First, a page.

The federal government requested the cooperation of industry and professional groups, including the AICPA. In January, AICPA representatives met with members of the federal study group to discuss the role and responsibilities of CPAs and ways the AICPA can work with federal agencies to provide more communications and training to members.

The federal study group’s goal in the year 2000 is to heighten auditor awareness of possible money laundering and develop additional guidance, training and educational materials that address money laundering vulnerabilities. In addition, the study group wants to continue monitoring various measures undertaken by the accounting profession in other countries to determine their applicability in the United States.

Under GAAS, independent auditors consider money laundering as having an “indirect” effect on financial statements that, if detected by an auditor, must be communicated to management. The 1999 AICPA Audit Risk Alerts, issued for auditors of the banking, securities brokerage, investment company and insurance industries, included segments on money laundering.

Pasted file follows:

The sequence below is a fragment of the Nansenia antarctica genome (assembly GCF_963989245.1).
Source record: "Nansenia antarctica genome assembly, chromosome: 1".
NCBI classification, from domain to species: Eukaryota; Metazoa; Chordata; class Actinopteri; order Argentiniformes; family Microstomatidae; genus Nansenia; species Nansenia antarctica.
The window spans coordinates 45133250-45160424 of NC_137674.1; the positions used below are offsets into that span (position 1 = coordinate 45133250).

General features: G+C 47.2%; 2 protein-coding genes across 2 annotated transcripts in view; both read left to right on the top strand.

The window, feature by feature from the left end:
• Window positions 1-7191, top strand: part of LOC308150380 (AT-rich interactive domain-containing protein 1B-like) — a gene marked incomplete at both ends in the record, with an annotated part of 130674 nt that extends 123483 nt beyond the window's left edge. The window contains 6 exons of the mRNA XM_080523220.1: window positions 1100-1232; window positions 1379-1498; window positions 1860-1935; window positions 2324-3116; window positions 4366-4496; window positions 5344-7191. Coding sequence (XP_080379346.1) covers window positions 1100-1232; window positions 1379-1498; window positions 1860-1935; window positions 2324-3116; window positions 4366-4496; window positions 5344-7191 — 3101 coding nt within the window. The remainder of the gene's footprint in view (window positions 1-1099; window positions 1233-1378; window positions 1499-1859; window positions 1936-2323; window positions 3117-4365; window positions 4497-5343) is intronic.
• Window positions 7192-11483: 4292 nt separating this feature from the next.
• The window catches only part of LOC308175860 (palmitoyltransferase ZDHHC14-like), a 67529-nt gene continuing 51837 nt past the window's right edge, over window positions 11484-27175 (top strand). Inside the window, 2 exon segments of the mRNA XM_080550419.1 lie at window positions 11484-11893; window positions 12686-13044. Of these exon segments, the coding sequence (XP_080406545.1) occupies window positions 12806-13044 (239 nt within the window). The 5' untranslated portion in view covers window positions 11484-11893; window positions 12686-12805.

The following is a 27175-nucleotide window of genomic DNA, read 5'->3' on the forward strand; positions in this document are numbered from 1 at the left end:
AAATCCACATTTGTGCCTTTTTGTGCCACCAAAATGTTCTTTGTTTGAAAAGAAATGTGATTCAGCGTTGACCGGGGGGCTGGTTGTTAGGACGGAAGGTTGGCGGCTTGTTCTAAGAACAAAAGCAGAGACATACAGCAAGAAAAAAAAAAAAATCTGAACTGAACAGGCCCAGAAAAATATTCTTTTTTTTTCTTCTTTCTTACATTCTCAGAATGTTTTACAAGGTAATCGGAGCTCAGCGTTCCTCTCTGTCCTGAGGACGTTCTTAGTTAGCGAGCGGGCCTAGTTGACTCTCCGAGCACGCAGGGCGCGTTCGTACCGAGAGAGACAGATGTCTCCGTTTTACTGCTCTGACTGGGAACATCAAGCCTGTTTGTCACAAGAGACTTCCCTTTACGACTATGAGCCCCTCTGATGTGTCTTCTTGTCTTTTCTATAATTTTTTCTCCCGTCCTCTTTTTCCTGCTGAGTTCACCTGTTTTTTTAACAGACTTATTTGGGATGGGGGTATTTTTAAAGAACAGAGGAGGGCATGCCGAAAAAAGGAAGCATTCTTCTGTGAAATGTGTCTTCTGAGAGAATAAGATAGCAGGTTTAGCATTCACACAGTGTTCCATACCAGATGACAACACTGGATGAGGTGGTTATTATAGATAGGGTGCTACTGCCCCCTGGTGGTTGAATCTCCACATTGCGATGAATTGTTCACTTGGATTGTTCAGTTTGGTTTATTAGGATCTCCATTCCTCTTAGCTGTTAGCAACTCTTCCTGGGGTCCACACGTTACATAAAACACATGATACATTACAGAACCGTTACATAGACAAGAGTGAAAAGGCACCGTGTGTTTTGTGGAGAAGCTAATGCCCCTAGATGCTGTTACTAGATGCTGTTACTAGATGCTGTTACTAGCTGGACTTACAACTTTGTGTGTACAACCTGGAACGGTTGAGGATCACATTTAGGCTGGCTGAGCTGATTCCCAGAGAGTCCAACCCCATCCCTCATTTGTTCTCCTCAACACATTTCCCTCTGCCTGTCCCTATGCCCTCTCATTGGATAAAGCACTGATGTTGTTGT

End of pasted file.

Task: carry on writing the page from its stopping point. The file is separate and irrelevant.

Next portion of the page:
By September 2000, the Director of the Treasury’s Financial Crimes Enforcement Network (FinCEN) intends to report on progress in developing additional responses to money laundering that can be integrated into the work of both internal and external accounting professionals. The study group also plans to review the professional responsibilities of lawyers and accountants with regard to money laundering and make recommendations—ranging from enhanced professional education, standards or rules to legislation—as necessary.